This article describes the lucrative market for single-aisle narrow-body (SANB) commercial aircraft for the next 20 years. The SANB market has been the most lucrative for engine manufacturers. Boeing’s 737 and Airbus’s A320 families are powered by twin 30,000 pounds-thrust engines from CFM International or from International Aero Engines number in the many thousands. Of the 19,400 airplanes now in the worldwide air transport fleet, according to Airbus, for aircraft above 100 seats, 87% of all routes flown and 78% of all seats offered are in SANB airplanes. With the single-aisle jet liner market at record levels, not surprisingly, new players want a piece of this Boeing/Airbus duopoly pie. Both Airbus and Boeing have relied extensively over the last few years on customer financing support from export credit agencies such as the U.S. Export–Import Bank. The Russian and Chinese jets are government funded. Bombardier is getting Canadian and provincial government aid to develop the CSeries.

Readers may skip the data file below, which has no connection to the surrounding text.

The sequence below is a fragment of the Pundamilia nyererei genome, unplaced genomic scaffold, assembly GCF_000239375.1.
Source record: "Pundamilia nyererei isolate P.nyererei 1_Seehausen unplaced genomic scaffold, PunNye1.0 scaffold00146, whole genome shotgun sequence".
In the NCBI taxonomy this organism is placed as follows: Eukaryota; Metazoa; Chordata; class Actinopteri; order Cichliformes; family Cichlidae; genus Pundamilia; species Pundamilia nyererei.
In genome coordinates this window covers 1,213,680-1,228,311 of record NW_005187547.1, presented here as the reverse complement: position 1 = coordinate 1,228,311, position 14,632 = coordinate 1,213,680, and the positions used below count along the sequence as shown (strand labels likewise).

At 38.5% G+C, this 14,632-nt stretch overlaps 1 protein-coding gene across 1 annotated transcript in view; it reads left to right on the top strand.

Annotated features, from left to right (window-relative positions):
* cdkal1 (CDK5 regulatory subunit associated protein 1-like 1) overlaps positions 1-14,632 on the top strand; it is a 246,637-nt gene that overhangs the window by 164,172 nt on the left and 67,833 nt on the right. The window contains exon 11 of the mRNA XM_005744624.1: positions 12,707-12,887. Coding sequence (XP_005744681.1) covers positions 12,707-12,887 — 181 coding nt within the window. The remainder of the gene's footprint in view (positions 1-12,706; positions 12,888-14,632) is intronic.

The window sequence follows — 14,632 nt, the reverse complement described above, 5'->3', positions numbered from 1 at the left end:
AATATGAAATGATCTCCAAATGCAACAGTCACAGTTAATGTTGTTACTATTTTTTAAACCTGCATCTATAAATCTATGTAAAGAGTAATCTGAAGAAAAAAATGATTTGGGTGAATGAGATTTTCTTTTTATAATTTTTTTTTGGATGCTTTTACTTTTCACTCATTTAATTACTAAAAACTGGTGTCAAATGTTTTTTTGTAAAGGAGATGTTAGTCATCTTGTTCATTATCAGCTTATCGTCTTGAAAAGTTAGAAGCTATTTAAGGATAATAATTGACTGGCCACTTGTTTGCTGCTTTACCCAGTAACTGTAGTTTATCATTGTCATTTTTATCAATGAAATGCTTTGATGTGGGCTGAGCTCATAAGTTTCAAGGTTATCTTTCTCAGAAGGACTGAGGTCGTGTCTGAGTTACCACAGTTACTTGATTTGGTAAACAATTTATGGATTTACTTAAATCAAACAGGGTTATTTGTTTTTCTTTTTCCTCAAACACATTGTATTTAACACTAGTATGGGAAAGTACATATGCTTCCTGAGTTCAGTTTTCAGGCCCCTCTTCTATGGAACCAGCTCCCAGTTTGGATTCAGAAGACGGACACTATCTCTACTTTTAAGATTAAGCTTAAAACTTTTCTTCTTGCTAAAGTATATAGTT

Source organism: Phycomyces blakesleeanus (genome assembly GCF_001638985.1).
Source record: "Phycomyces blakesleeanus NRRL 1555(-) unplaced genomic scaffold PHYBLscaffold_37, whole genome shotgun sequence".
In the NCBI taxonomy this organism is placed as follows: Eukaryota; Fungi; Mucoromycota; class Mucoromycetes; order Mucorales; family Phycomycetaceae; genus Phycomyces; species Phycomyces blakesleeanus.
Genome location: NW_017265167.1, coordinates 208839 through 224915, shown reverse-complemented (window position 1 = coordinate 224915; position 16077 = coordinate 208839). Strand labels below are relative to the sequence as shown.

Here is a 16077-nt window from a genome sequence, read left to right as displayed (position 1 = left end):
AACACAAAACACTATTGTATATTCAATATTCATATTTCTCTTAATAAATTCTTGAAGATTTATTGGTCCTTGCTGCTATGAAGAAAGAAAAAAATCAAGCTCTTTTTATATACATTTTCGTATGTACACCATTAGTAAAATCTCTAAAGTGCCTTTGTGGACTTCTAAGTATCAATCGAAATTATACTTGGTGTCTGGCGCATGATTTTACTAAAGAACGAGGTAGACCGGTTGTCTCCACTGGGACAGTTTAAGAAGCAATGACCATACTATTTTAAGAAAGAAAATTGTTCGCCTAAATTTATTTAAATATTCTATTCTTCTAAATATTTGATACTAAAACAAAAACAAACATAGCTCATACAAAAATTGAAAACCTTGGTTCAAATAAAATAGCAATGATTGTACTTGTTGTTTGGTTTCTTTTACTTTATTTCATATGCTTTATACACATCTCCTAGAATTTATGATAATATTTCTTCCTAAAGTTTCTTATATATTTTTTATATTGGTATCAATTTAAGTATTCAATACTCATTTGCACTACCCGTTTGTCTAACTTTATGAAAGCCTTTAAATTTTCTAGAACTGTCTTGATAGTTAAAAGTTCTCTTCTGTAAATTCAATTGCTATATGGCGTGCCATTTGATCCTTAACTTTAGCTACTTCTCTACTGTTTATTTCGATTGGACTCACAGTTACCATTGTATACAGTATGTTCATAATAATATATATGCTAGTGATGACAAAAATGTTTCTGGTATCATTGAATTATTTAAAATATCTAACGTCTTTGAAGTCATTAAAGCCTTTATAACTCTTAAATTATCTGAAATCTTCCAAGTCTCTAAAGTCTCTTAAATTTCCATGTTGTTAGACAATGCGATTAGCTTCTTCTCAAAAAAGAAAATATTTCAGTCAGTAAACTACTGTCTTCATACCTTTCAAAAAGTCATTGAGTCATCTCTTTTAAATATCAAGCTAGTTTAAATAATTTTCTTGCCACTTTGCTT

Two trillion dollars (US) is a lot of money. That is what airplane builders are predicting as the size of the market for single-aisle, narrow-body (SANB) commercial aircraft for the next twenty years. (See the bar charts below and.) If we use a rule-of-thumb estimate that 25% of the two trillion represents engine costs, that puts the 20 year market for SANB aviation gas turbines at $500 billion — an average of $25 billion per year. (The total commercial aviation gas turbine market in 2010 was $21 billion.)